Alistair Harkness reviews the week’s DVD releases...
The Expendables 2, Lionsgate, £19.99
New Year’s Eve, Warner Home Video, £19.99
DVD is probably the best way to watch a movie like The Expendables 2. Though it did OK in cinemas, the fact the home video boom of the 1980s gave many of its cast of now-geriatric action heroes a career means there’s something almost poetic about watching it in the comfort of your living room. With straight-to-video veterans Chuck Norris and Jean-Claude Van Damme joining the likes of Dolph Lundgren and Jet Li in Sylvester Stallone’s creaky franchise about the titular band of old-time mercenaries, this sequel is a veritable Who’s Who of small-screen action has-beens (only Steven Seagal is missing). If watched in a very indulgent frame of mind, this outing is a lot more fun than its awful Stallone-directed predecessor. It’s still wilfully rubbish, and full of groaning insider jokes involving Arnold Schwarzenegger and Bruce Willis trading catchphrases and plot holes you could drive several fleets of tanks through. Nevertheless Con Air director Simon West has a sure grasp of how to deliver outlandishly over-the-top action that’s actually entertaining – even with a plot that sends the team on a mission to prevent tonnes of plutonium falling into the hands of Van Damme’s naff villain. West has also given Jason Statham equal screen time to Stallone, which seems only fair: Statham is the one member of the cast who doesn’t need his fight scenes to be shot in the shadows to hide the stunt doubles. And with Statham’s character going by the name of Lee Christmas, there’s even a tenuous seasonal connection.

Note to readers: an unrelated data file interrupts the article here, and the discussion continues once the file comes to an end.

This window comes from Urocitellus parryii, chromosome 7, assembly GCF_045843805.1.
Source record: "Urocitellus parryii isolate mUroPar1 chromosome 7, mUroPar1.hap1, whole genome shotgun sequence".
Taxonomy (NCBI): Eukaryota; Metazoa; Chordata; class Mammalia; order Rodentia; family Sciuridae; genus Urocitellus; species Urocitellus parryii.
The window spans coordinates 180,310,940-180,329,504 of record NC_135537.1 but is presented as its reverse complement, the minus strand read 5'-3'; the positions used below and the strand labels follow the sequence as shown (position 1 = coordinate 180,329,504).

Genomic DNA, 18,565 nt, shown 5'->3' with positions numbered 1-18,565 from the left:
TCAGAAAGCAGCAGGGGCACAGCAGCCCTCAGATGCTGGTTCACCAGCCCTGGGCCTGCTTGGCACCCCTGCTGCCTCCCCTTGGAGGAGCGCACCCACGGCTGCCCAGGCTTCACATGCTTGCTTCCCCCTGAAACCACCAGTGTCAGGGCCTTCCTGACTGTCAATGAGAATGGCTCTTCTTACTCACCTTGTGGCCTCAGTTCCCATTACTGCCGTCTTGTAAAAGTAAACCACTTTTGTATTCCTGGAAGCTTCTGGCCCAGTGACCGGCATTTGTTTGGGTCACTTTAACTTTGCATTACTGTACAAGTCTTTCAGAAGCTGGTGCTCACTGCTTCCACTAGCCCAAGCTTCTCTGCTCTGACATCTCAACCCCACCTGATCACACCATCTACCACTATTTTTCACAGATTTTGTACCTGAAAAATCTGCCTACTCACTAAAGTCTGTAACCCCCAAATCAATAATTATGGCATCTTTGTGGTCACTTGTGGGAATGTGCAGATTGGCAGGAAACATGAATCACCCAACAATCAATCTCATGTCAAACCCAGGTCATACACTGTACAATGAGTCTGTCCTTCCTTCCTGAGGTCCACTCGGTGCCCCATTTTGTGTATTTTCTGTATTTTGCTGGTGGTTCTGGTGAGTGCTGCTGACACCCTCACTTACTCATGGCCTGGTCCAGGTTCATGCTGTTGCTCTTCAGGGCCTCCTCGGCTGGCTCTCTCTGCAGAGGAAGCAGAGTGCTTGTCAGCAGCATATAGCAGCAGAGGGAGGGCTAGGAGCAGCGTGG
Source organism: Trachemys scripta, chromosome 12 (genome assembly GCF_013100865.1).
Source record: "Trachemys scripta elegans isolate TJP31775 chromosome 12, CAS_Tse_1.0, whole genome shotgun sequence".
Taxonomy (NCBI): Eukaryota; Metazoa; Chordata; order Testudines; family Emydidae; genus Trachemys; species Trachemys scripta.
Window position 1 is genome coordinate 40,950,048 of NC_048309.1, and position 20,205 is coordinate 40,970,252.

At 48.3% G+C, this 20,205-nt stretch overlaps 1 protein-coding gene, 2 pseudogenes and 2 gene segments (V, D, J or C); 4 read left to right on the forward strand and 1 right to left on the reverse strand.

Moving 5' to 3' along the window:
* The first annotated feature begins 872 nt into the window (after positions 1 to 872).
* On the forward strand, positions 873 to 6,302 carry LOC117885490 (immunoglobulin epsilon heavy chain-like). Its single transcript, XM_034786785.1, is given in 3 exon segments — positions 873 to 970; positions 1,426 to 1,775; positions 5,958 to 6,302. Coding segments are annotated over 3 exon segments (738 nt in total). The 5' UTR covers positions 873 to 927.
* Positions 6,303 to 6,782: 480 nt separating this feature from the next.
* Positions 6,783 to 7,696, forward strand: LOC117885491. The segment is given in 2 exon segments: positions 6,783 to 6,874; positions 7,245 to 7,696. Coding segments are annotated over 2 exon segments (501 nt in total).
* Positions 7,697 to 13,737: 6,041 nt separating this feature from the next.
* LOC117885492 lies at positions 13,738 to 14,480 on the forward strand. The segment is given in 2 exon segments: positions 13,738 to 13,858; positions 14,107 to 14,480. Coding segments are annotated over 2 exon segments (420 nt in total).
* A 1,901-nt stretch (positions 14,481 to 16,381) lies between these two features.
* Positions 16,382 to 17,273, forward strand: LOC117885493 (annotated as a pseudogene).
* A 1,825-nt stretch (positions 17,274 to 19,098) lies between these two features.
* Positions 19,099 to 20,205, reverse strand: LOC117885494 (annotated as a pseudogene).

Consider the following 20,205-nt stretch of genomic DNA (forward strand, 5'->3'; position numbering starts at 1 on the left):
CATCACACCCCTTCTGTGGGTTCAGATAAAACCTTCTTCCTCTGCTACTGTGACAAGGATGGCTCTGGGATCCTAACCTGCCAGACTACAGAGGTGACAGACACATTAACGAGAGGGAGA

Speaking of tenuous seasonal connections, New Year’s Eve has plenty of them as Valentine’s Day director Garry Marshall continues his quest to make movies about lonely hearts whose lives seem to crisscross on days of the year in which insufferable declarations of love are apparently permissible. This one is set in New York in the run-up to the city’s annual televised Times Square street party. Alas, the only vague source of entertainment in nearly two spirit-crushing hours is sniggering every time A-listers like Robert De Niro rhapsodise about balls dropping. Figuratively speaking, dropping the ball is exactly what Marshall and his cast do every time they attempt to convey even the faintest flicker of genuine emotion. Quite horrible.
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